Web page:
There were always suspicions that corn futures would struggle to hang on to its gains, given the prevailing market idea that, come frost, heat or a lower plantings number, the US crop has a large margin for downgrades before supplies look tight.
After all, the last rally, on Monday, failed to last long.
And sentiment this time was little helped, chart-wise, by the contract's surrender of its hard-won 20-day moving average at about $4.68 ½ a bushel, which the lot closed over in the last session for the first time since June, and which had provided some level of resistance selling.
That proved an indication that the huge weight of corn sellers were going to have things their way, as the bullish props which had lifted the grain in the last session eroded.
The Farm Service Agency figures appearing to show that the official US Department of Agriculture forecasts for domestic corn sowings this year is a large overestimate came under further fire, beyond that reported by Agrimoney.com overnight.
CHS Hedging cautioned that "it is not immediately known" how to what extent FSA statistics "will we passed on to the USDA balance sheet".
At broker Allendale, chief strategist Rich Nelson urged investors "not to take the FSA data at face value, flagging the poor correlation with USDA estimates.
"The FSA reduced 2m acres in 2010 on their first estimate for corn area, and in the end the USDA number dropped only 300,000 acres.
In 2011, the FSA figure signalled a 3m-acre downgrade, "and the USDA lowered its corn acreage by 400,000 from July to January".
'Risk is to the wetter side'
Concerns over dry weather eased a touch too.
Richard Feltes at RJ O'Brien highlighted "prospects for dry areas of Midwest to shrink from one-third to one-quarter of the key growing areas if Commodity Weather Group's forecast materialises for rains late next week across North Dakota, Minnesota, Wisconsin and Michigan."
"The risk is to the wetter side, with some models bringing the rains next week as far south as central Iowa and Illinois," the top two corn (and soybean) producing states.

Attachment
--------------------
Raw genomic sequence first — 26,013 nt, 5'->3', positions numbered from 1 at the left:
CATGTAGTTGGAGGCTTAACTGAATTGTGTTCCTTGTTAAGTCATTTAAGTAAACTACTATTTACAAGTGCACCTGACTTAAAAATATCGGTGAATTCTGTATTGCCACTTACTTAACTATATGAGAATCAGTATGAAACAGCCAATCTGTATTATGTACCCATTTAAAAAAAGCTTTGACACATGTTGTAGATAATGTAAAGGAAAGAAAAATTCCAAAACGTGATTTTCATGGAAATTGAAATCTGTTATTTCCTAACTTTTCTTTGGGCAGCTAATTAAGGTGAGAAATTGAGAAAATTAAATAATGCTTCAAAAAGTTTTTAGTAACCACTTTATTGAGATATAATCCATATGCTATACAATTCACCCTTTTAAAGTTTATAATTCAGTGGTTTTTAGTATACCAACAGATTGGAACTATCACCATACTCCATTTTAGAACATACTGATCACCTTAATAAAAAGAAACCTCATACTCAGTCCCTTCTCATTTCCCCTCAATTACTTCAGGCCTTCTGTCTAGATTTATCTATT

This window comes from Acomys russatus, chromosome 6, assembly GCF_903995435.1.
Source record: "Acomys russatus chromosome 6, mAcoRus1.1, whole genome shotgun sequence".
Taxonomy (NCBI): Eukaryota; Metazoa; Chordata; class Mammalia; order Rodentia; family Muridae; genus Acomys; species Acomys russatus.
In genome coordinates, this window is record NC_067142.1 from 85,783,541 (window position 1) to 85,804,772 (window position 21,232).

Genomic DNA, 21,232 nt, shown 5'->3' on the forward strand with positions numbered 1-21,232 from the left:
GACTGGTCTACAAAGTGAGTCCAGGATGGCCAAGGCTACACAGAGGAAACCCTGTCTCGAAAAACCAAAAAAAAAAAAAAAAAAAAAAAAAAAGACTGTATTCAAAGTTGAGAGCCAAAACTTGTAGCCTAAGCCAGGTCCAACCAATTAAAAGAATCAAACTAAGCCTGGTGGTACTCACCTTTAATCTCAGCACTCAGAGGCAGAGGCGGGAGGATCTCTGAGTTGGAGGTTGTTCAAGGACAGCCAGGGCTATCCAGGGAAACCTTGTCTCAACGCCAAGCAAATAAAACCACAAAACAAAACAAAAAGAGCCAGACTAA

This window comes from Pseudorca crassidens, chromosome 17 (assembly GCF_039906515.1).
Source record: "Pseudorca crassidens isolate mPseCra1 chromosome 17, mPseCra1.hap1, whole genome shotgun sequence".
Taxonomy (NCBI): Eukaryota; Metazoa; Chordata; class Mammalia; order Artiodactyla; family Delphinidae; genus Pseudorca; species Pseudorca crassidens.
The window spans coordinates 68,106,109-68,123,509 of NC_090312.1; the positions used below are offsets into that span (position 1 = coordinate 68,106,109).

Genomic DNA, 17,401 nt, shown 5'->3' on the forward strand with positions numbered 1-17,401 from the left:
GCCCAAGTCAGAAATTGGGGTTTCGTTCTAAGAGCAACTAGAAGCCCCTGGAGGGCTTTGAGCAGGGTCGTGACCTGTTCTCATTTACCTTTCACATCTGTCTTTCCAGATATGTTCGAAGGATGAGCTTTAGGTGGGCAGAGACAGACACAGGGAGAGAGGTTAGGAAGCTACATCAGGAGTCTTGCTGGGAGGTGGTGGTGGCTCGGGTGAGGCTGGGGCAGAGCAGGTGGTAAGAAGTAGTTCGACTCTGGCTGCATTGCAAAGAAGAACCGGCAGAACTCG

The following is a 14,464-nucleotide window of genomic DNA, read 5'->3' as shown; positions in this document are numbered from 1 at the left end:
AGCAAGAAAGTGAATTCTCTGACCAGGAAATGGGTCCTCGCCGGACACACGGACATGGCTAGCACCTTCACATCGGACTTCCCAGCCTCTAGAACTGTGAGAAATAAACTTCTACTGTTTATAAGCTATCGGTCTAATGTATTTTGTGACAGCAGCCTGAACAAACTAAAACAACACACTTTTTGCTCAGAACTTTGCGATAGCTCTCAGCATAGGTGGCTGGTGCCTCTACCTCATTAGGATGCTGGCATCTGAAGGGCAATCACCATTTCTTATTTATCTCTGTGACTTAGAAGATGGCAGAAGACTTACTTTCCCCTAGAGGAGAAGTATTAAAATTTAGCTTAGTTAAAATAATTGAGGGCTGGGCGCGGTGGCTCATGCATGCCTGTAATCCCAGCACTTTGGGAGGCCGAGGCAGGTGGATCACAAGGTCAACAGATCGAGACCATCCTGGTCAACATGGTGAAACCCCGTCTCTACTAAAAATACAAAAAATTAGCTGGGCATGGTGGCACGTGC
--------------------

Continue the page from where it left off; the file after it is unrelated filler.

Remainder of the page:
As for signs of demand, these were not forthcoming either, after Thursday's better-than-expected US export sales data, with continued mention of South American competition.
CHS Hedging flagged reports "that China's corn imports from Argentina could grow to 1m tonnes by next year.
"China just recently approved its first 60,000-tonne purchase of genetically modified corn from Argentina."
In Brazil's favour is that the real "is falling apart", down 35% relative to the dollar in the last 18 months, Country Futures' Darrell Holaday added.
"This makes Brazilian corn and soybean exports very difficult to compete with."
Sugar displaces corn
And, domestically, the USDA dealt a blow to corn prices by revealing the sale of surplus sugar to ethanol products.
"This programme is expected to move 400,000 tonnes of surplus sugar into the ethanol market replacing 20m bushels of corn demand," Benson Quinn Commodities said, noting some ideas of even more displacement
"Some are saying government sugar stocks could replace upwards of 60m-70m bushels of corn demand by ethanol market at time the US corn supplies are increasing."
Corn for December dropped 1.9% to $4.63 ½ a bushel, although as some comfort for bulls it remained above its 10-day moving average and multi-year low of $4.45 ¾ a bushel reached earlier this week.
(As to whether it stays there next week, the results of the ProFarmer crop tour of the Midwest may have a big say.)